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Quarter sawn

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Chrispy

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We keep seeing the term quarter sawn oak or lace wood etc. now I know what quarter sawn is and what it looks like but can somebody please explain to me how you turn (tween centers) quarter sawn wood and the benefit of doing so?
because for the life of me I can't see it. Surely any piece of Oak cut any which way will be the same once turned? :?:
Yes a piece may have a strong medullary ray or very faint but that has nothing to do with quartering.
 

jasonB

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The only time it will have an effect on turned work is when doing say a platter where the grain is running across the axis of the lathe, if a quater sawn oak board/blank is used you will see the medular rays when looking into the platter. With the grain this way there is also less chance of teh finished iten cupping.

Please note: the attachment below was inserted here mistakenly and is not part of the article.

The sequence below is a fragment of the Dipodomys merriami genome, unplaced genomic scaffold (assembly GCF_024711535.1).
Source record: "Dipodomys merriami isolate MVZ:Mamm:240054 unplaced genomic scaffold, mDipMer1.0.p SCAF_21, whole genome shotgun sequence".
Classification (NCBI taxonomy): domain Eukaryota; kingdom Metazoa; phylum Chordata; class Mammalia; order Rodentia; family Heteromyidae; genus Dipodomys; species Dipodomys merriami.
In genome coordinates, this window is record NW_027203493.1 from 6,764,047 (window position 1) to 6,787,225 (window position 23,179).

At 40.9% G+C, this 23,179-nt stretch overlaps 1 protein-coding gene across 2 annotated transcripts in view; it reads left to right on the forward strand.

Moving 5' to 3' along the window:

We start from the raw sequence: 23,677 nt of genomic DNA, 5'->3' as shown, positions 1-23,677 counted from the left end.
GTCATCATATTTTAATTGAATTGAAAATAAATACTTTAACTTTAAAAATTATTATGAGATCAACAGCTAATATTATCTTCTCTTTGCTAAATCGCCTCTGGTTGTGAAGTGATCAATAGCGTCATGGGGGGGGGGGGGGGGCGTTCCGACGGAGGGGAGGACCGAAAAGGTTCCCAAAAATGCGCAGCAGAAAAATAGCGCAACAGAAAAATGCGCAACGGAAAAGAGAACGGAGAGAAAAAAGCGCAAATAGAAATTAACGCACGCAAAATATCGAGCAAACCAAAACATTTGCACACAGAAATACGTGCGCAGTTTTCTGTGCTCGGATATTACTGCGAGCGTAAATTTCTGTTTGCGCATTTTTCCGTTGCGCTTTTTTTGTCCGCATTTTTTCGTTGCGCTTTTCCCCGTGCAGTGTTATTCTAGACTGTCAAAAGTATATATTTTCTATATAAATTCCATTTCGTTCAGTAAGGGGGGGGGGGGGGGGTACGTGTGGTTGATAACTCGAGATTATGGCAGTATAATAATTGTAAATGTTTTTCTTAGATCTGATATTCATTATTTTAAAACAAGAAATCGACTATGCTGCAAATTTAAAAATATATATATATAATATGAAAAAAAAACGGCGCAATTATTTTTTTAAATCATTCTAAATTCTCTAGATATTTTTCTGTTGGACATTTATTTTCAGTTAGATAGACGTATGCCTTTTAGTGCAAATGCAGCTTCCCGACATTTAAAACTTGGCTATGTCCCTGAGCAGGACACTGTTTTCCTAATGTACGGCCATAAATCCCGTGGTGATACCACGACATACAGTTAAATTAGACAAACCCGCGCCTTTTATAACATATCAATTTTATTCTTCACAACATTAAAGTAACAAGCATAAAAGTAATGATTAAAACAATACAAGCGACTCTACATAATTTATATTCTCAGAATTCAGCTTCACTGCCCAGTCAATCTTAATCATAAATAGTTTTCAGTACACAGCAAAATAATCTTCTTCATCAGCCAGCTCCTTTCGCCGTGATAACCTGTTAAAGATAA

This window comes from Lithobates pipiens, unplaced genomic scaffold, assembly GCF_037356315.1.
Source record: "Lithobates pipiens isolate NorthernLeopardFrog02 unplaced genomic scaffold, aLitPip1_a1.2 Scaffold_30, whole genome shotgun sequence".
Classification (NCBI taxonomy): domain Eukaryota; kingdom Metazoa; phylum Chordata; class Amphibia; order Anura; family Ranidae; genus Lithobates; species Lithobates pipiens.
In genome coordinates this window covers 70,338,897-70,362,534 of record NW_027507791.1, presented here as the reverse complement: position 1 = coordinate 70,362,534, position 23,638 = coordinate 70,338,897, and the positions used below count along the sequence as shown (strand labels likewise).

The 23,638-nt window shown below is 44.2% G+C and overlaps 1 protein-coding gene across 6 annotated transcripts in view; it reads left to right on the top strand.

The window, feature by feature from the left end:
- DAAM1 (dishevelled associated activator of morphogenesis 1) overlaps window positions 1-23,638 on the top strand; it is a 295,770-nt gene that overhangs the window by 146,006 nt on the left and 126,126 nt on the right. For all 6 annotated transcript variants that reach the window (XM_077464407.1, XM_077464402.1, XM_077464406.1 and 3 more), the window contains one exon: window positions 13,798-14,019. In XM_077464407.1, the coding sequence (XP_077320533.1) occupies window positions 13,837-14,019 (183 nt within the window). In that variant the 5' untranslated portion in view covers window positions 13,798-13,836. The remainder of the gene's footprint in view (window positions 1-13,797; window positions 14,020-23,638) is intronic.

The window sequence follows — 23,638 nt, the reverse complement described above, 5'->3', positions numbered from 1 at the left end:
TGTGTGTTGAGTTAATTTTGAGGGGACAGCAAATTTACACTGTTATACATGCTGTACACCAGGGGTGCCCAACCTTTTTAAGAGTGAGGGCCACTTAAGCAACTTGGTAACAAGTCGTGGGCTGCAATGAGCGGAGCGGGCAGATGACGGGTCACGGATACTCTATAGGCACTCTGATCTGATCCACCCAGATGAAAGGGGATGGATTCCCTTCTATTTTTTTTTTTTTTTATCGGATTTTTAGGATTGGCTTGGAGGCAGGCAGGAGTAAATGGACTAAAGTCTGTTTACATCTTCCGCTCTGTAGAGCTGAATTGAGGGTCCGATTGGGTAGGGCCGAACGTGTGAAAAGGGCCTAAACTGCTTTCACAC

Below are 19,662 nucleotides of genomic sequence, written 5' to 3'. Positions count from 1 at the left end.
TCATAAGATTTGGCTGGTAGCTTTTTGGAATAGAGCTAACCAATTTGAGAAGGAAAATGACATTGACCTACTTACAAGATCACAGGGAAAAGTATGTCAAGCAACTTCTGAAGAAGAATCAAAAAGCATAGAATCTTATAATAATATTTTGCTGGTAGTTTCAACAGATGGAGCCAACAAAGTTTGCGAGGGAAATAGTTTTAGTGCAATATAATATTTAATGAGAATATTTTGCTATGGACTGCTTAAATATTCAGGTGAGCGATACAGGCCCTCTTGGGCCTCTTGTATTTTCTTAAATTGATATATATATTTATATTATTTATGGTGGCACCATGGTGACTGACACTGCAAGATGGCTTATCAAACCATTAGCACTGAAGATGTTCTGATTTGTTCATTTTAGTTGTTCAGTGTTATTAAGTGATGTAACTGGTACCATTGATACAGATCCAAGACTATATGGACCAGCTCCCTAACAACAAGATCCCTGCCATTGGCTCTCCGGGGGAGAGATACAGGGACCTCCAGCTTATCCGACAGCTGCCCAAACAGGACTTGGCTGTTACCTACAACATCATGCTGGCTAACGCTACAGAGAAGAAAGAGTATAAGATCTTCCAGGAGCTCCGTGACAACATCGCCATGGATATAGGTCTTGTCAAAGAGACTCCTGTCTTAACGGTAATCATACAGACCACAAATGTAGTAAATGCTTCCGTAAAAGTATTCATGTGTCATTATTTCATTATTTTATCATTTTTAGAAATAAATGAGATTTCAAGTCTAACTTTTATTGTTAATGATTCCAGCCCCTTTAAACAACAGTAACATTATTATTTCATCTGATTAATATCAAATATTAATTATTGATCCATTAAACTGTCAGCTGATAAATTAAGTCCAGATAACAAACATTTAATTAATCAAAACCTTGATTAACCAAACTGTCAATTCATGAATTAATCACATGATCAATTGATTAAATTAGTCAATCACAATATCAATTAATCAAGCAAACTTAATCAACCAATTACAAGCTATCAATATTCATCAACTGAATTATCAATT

It does nor really apply for spindle work where the grain runs along the lathe axis as when viewed from two directions it will in effect be quater cut and the other two directions crown cut
 

Chrispy

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Exactly, so why so much talk about quarter cut for pen blanks? I know it's a bit petty but Oak trees do grow from little acorns!
 

Chems

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I don't know anything about pen blanks, but quarter sawn of anything is usually going to be the most stable against bowing and cupping because of the way the grain runs straight across the piece.
 

jasonB

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Chems, rotate the pen blank or spindle 90 degrees and you will be looking at crown cut timber, rotate again and it will be Quater cut, etc. its only when you have a board eg wider in one dimension than the other that having it quater cut adds to stability.

Chrispy I don't read the turning stuff that mutch but can't see the logic in using it for spindle work, maybe someone can enlighten us.

J
 
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